The horserace sensibility, the chumminess with power, the aggressive sell job bleeding into the journalism, the fetish for information for its own sake, denuded of context — the things alluded to by the staffer as contributing to the article’s unseemliness happen to be the very things that define Axios.
Politico alums Mike Allen and Jim VandeHei founded the site in 2016 because, as its manifesto tells us, news stories are just “too long” or “too boring.” Their solution was to offer up stories consisting mainly of brief bullet-pointed items, often concluding with a “Be smart” — the story reduced to its most basic moral, the one line you need to do your best cable pundit impression. Axios, likewise, is journalism reduced to the transaction at its heart, untroubled by critical thought or morality. In exchange for access, the reporter effectively self-lobotomizes, suspending editorial judgment and becoming a messenger for someone else’s message. Swan’s exchange with Trump and the story that resulted made for a quintessential Axios moment.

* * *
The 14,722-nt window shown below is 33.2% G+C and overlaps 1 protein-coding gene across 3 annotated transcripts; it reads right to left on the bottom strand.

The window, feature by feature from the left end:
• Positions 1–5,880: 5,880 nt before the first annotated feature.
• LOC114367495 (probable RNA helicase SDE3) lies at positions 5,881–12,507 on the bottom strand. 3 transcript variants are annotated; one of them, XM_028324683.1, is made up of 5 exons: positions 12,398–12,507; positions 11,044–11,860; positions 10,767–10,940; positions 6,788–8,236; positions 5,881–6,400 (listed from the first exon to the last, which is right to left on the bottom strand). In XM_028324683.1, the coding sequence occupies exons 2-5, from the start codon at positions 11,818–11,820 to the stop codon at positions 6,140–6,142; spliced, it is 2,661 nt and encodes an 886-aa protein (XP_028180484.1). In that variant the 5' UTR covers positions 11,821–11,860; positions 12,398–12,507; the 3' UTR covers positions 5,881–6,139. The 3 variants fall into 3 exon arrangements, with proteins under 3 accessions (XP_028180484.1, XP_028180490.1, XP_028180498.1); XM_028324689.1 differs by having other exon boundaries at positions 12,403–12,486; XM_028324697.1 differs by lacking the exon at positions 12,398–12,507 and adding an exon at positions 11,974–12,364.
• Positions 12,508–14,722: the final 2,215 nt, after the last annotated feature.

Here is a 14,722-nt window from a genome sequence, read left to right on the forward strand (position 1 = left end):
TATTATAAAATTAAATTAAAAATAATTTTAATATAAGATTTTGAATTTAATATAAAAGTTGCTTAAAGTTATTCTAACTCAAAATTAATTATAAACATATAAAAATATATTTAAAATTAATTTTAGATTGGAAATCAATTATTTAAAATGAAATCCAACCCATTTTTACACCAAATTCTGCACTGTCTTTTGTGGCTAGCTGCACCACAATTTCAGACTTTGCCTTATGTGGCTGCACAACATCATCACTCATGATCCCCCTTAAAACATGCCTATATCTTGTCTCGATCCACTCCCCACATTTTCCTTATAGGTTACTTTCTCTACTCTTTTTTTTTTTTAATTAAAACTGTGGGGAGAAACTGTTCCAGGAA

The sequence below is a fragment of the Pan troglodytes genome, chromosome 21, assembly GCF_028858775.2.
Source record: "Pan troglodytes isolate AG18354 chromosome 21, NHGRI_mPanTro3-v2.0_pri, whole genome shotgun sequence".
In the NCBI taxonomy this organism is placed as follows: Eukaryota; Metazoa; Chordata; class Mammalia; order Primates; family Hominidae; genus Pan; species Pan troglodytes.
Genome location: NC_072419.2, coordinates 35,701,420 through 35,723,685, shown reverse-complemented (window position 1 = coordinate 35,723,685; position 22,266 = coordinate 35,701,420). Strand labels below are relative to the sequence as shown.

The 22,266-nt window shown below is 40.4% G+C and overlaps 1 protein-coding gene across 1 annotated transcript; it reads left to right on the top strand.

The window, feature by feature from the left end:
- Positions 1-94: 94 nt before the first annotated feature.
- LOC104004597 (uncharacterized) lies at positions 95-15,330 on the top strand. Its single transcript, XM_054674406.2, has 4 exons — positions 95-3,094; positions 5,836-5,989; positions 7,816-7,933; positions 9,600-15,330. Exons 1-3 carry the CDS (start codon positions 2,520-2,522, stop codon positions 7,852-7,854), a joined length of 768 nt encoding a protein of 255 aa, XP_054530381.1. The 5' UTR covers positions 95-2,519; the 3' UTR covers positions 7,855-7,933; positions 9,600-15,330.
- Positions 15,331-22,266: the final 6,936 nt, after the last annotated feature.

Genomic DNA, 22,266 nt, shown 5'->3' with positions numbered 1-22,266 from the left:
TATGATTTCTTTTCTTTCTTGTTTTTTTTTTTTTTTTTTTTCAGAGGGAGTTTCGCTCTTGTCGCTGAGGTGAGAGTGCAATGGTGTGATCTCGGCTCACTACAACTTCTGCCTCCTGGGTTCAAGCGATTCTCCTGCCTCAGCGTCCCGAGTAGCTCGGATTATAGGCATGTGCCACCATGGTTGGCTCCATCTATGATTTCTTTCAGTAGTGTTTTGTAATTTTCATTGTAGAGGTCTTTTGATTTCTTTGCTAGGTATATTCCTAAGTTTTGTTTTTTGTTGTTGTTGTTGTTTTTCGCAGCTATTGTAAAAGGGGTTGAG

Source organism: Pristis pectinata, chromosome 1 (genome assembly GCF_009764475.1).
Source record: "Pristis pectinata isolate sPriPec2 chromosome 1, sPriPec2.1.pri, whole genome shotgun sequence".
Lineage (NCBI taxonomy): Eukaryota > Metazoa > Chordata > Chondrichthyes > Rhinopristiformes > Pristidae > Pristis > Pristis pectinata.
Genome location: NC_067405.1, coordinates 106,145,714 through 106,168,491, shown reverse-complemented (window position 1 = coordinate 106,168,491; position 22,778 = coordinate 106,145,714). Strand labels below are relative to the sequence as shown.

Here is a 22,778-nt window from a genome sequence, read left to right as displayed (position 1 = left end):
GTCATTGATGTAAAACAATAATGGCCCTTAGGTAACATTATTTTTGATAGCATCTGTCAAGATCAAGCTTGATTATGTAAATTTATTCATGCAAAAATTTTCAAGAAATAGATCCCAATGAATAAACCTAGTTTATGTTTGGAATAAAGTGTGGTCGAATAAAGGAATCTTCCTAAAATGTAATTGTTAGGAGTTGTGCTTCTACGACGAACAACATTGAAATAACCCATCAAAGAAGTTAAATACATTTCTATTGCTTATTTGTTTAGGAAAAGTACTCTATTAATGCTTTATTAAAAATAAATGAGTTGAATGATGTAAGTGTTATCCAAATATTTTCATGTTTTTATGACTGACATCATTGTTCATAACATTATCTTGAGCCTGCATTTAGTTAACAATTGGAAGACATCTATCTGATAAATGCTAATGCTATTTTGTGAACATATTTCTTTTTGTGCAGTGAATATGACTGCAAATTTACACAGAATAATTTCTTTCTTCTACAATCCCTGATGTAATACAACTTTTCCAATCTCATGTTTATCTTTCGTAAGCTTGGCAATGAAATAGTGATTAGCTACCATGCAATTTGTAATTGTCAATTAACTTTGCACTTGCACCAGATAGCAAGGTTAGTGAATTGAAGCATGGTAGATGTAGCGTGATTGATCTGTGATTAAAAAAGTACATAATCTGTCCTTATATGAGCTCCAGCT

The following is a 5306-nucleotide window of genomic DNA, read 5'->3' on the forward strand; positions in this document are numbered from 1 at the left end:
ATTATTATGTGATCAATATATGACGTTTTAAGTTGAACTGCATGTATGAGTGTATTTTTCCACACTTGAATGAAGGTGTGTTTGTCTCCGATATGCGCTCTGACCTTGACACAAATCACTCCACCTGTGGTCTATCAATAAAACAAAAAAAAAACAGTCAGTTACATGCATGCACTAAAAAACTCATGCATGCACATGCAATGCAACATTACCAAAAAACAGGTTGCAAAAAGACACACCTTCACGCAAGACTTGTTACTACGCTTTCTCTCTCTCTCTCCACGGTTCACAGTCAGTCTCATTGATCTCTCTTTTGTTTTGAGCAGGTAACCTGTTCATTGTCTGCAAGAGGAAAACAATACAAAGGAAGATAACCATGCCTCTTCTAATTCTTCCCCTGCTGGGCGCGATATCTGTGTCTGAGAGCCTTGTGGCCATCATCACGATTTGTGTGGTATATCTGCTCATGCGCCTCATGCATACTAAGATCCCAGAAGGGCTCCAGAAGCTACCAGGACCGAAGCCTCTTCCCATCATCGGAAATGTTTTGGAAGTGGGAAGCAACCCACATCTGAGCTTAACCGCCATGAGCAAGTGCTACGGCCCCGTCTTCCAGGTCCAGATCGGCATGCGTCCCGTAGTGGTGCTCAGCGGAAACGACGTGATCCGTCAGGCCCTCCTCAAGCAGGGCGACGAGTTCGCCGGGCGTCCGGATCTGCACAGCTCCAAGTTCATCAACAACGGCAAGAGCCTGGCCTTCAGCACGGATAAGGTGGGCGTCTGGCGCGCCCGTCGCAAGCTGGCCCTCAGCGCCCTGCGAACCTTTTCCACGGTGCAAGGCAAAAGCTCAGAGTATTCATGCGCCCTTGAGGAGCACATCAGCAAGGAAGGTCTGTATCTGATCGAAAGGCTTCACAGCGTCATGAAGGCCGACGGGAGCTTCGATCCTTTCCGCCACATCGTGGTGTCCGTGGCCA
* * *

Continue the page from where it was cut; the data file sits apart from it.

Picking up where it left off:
In the meeting, however, the story’s mistakes were attributed to haste. “Nobody bats a thousand,” Johnston pointed out. As for the headline, “we get, like, 95 percent of them right. That one we leaned in too far. I had not thought about the 9:30 time airing. I don’t hate it — I don’t love it. I kind of hate it a little more now, hearing this feedback.”
He said a little later, “A lot of this is learning how to do this, right? This HBO show is a shitshow because we’re just sort of doing it by the seat of our pants. And if our worst nightmares come true and it gets picked up and we do it again next year, I hope we’ll have learned a lot of lessons on how to build structure for this and how to not be obnoxious about it. Like, remember, the interview taped … this was turned around in 12 hours. Because of all these sort of pieces coming together, it’s tough to do it that quickly, and that’s, I think, where some of these things slipped through.”
An employee chimed in, “We thought that this was a competitive story, that was part of the rush. We were concerned about getting scooped. And so there was … so that turnaround time was bonkers.”